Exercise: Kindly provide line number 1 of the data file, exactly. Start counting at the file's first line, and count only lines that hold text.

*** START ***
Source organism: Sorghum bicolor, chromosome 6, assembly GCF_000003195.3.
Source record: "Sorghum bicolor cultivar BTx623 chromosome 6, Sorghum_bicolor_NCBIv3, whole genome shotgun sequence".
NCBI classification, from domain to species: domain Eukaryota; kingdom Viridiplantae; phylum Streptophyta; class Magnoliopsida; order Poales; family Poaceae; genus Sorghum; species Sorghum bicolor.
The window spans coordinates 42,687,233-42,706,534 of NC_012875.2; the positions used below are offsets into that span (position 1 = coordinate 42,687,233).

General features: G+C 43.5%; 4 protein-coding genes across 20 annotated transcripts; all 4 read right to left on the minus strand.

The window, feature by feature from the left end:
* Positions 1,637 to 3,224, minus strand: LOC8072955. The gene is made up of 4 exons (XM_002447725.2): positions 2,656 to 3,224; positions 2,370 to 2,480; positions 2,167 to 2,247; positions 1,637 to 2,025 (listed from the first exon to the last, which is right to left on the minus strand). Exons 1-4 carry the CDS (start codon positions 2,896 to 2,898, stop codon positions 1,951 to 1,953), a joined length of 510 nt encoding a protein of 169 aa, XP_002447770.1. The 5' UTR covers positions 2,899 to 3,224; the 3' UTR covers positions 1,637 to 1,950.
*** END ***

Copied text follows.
Source organism: Sorghum bicolor, chromosome 6, assembly GCF_000003195.3.